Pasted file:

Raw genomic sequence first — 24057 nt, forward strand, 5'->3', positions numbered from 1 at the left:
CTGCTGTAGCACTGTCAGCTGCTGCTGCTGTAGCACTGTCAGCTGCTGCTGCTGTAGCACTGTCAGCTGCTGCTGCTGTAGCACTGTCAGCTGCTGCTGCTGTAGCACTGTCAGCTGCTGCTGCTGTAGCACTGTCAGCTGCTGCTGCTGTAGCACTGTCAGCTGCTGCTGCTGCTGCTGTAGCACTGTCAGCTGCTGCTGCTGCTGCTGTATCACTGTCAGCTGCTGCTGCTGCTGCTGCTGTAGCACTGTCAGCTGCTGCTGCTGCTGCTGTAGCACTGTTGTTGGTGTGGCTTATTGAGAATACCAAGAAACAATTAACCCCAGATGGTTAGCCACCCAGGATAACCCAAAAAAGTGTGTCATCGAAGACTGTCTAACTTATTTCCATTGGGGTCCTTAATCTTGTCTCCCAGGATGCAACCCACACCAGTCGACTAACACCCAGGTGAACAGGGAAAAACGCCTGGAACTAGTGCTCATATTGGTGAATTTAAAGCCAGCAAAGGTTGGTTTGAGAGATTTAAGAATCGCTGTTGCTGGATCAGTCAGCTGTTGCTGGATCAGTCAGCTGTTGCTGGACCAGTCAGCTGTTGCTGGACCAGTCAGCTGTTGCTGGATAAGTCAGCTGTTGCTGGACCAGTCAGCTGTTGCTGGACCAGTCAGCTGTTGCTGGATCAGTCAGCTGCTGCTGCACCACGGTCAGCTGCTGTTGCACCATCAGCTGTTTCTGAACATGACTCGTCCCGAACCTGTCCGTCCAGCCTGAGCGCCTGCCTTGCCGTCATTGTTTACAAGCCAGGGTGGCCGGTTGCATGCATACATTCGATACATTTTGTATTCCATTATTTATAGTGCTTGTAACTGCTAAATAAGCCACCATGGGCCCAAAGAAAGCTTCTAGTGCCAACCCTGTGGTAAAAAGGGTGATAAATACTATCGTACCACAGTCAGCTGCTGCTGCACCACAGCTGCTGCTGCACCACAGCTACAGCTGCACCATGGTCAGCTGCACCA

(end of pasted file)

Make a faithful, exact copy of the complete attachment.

Raw genomic sequence first — 24057 nt, forward strand, 5'->3', positions numbered from 1 at the left:
CTGCTGTAGCACTGTCAGCTGCTGCTGCTGTAGCACTGTCAGCTGCTGCTGCTGTAGCACTGTCAGCTGCTGCTGCTGTAGCACTGTCAGCTGCTGCTGCTGTAGCACTGTCAGCTGCTGCTGCTGTAGCACTGTCAGCTGCTGCTGCTGTAGCACTGTCAGCTGCTGCTGCTGCTGCTGTAGCACTGTCAGCTGCTGCTGCTGCTGCTGTATCACTGTCAGCTGCTGCTGCTGCTGCTGCTGTAGCACTGTCAGCTGCTGCTGCTGCTGCTGTAGCACTGTTGTTGGTGTGGCTTATTGAGAATACCAAGAAACAATTAACCCCAGATGGTTAGCCACCCAGGATAACCCAAAAAAGTGTGTCATCGAAGACTGTCTAACTTATTTCCATTGGGGTCCTTAATCTTGTCTCCCAGGATGCAACCCACACCAGTCGACTAACACCCAGGTGAACAGGGAAAAACGCCTGGAACTAGTGCTCATATTGGTGAATTTAAAGCCAGCAAAGGTTGGTTTGAGAGATTTAAGAATCGCTGTTGCTGGATCAGTCAGCTGTTGCTGGATCAGTCAGCTGTTGCTGGACCAGTCAGCTGTTGCTGGACCAGTCAGCTGTTGCTGGATAAGTCAGCTGTTGCTGGACCAGTCAGCTGTTGCTGGACCAGTCAGCTGTTGCTGGATCAGTCAGCTGCTGCTGCACCACGGTCAGCTGCTGTTGCACCATCAGCTGTTTCTGAACATGACTCGTCCCGAACCTGTCCGTCCAGCCTGAGCGCCTGCCTTGCCGTCATTGTTTACAAGCCAGGGTGGCCGGTTGCATGCATACATTCGATACATTTTGTATTCCATTATTTATAGTGCTTGTAACTGCTAAATAAGCCACCATGGGCCCAAAGAAAGCTTCTAGTGCCAACCCTGTGGTAAAAAGGGTGATAAATACTATCGTACCACAGTCAGCTGCTGCTGCACCACAGCTGCTGCTGCACCACAGCTACAGCTGCACCATGGTCAGCTGCACCA